NBC’s Bullet Time Replay Rigs: How They Work and What You Can Expect


A couple of days ago, we shared the news that NBC’s Sunday Night Football was going to show you pro football like you’ve never seen it before: in bullet time. Details were a bit thin, but it looked like a 24-camera bullet time rig would be installed in each end zone, providing Matrix-like replays that would do their best to blow your mind.

As it turns out, the technology is called ‘freeD’ and was developed by Replay Technologies. And Patrick Myles of Teledyne DALSA (the company providing the 4K cameras for the system) got in touch with us to share some of the juicy details, which we now get to pass along to you.

First, for a few corrections. This system has actually already been deployed several times in the worlds of golf, gymnastics and baseball. Called “YESVIEW,” it was most recently available on the YES Network for Yankees home games. Check out this demo to see the freeD system in action in New York:

Also, the rigs will consist of 12 (not 24) 4K Teledyne DALSA Falcon2 CMOS cameras each, and will be placed around each teams red zone (not end zone). This means that from the 20-yard line in, NBC will be able to freeze any shot, move around it, and even zoom in quite a bit while maintaining an extremely clear picture.

“Replay’s freeD system utilizes powerful cameras and sophisticated algorithms to create three-dimensional photo-realistic real-time scenes,” explains Teledyne. “This information is stored as a freeD database that can produce (render) any desired viewing angle from the detailed information.” And that “rendering” is fast, taking only 30 seconds on average.

Here’s a quick overview that explains “how the magic happens,” so to speak:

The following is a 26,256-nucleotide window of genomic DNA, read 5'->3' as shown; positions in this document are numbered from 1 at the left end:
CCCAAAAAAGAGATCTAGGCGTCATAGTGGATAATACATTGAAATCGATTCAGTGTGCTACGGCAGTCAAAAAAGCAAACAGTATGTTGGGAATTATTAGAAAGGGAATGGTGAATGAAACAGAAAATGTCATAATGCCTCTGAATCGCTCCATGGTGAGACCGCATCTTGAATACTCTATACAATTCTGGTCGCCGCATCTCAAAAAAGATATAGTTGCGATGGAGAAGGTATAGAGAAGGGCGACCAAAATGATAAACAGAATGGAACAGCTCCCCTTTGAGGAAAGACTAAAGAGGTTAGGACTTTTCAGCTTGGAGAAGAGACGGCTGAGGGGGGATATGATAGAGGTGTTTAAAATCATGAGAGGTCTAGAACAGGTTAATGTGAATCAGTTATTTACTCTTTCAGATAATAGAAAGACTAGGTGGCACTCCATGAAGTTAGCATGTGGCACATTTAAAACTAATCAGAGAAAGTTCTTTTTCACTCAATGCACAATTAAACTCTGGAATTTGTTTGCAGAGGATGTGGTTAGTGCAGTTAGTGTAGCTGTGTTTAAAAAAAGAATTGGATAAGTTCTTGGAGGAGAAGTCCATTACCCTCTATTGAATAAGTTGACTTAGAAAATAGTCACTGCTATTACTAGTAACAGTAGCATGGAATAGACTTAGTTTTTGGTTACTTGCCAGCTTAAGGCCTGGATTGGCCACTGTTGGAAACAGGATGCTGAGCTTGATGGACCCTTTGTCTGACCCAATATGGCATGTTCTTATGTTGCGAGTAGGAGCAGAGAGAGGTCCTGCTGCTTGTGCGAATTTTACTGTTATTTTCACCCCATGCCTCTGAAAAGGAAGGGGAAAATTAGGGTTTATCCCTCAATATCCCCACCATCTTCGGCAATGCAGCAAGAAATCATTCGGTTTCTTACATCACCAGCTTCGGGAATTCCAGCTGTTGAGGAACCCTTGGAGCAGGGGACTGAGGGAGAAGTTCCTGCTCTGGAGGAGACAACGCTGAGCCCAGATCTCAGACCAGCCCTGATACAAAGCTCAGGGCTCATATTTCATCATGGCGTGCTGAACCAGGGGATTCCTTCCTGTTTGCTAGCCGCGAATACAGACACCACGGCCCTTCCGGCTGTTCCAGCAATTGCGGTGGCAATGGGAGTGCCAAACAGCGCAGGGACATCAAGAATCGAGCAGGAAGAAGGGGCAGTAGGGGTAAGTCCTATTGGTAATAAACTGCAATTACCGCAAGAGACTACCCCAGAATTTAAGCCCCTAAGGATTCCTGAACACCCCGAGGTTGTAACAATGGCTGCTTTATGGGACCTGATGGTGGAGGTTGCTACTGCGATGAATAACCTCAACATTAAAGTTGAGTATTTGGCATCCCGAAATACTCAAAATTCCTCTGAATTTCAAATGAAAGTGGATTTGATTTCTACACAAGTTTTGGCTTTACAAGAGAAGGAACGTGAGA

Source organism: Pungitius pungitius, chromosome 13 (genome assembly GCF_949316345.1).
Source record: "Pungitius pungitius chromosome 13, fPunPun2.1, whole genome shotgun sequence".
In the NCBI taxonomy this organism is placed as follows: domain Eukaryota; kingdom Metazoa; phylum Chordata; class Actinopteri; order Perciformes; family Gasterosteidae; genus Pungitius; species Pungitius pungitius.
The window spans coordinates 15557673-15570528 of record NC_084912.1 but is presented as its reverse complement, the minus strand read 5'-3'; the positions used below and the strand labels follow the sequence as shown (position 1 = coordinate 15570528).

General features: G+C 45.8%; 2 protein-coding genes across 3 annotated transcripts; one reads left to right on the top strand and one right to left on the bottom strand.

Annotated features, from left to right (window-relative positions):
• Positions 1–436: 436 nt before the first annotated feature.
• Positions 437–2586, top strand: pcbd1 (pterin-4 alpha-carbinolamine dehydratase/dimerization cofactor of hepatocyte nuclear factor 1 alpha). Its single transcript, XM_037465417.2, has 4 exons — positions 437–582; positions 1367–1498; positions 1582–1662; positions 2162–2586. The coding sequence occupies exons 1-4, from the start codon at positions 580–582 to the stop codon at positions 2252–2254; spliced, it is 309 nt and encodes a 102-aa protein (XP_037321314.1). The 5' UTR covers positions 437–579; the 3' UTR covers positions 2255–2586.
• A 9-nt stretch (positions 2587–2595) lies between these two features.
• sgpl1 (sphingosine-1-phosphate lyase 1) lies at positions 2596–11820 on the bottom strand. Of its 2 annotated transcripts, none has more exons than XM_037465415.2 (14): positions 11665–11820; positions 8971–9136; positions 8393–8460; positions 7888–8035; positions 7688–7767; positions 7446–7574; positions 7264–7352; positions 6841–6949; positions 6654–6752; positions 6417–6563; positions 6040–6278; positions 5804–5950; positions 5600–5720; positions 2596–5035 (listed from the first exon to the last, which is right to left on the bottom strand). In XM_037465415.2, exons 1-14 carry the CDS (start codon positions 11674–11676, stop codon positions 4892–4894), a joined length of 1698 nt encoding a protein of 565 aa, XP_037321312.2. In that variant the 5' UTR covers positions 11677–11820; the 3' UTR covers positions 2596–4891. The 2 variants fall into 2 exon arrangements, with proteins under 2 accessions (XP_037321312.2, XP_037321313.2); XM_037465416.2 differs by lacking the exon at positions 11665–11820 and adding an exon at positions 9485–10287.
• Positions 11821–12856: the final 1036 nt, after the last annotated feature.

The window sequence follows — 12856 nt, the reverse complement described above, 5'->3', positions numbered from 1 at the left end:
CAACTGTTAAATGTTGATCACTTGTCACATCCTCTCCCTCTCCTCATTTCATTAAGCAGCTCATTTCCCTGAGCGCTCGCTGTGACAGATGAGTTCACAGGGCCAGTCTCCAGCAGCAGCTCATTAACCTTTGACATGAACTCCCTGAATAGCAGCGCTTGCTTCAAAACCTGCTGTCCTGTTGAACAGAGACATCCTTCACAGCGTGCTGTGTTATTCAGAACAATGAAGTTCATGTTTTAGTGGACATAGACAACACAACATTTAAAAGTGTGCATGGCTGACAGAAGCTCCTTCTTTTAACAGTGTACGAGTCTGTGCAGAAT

As you might imagine, NBC is excited to get these rigs going: “Being able to seamlessly move from side to side and around an entire play without switching shots will entertain and inform the fans in Cowboys stadium and the National TV audience on NBC,” said Sunday Night Football producer Fred Gaudelli. “Fans will think they’re playing a video game or watching a Sci-Fi movie, but they’ll actually be viewing real NFL football as never presented before.”

So far, only the Dallas Cowboys stadium has the system installed, but Teledyne and Replay Technologies are confident that freeD will be adopted nationwide before long — especially once fans get ahold of the system on September 8th. For more information about how the system itself works, check out the short video above or visit Replay Technologies website here.

  • Dean W. Thompson

    Wow. This will make replays damn awesome.

  • Nihilist

    madden replays for real….

  • Blog-Güero

    Betcha money these guys didn’t pay a license for “Clubbed to death” by Rob D (the music). Just sayin. Don’t think it qualifies as fair use.

  • Craig Swinson

    WOW! I thought it was just a ton of cameraslike in those Matrix rigs, I didn’t know it was actually rendering video buy guestimation.

  • Spencer Hopkins

    The technology is way better than it was but I remember choppy bullet-time replays for the Superbowl in Tampa 12 years ago (2001). Always fun to watch.

  • thagg2

    Pretty amazing that they can do that in near-real time. Analyzing images to that resolution to get 3D info isn’t easy; although having fixed camera positions helps. Very cool work!

  • jimjamaroo

    I imagine the next step could be to 3D print scale dioramas from historic moments from sport or news events, using point cloud data and image maps as they evolve to even higher resolutions.

  • skhpcola

    Would anybody pay to listen to that noise? It makes a decent background track, but it’s not “music.”

  • ramv36

    The RIAA would beg to differ, and usually they do it through lawsuits in the millions of dollars…

  • skhpcola

    Of course they would, and the mafia would break your legs for $20 in interest on a $5 loan. The RIAA is an anti-competitive gang of thugs that should be prosecuted under the RICO statutes.

  • AJ

    It was likely chosen because ‘bullet time’ is from ‘The Matrix’ and ‘Clubbed to Death’ was also from ‘The Matrix’… And getting the rights to the song for a corporate promotional tech/demo video likely wouldn’t cost that much. Plus this is pretty cool technology, and this video will likely go viral, so it’s great exposure for Rob.

    Just sayin’.

  • Dave

    You mean ‘slow motion’, right? ‘Bullet time’ is like the bullet train, ie fast.

  • Blifoo

    This isn’t bullet time. Matrix-style bullet time just involves an array of tightly-packed, synchronized cameras. This has fewer cameras, and performs image processing to make a 3D scene out of the images, which can then be moved around smoothly (instead of jerkily hopping between one camera and the next).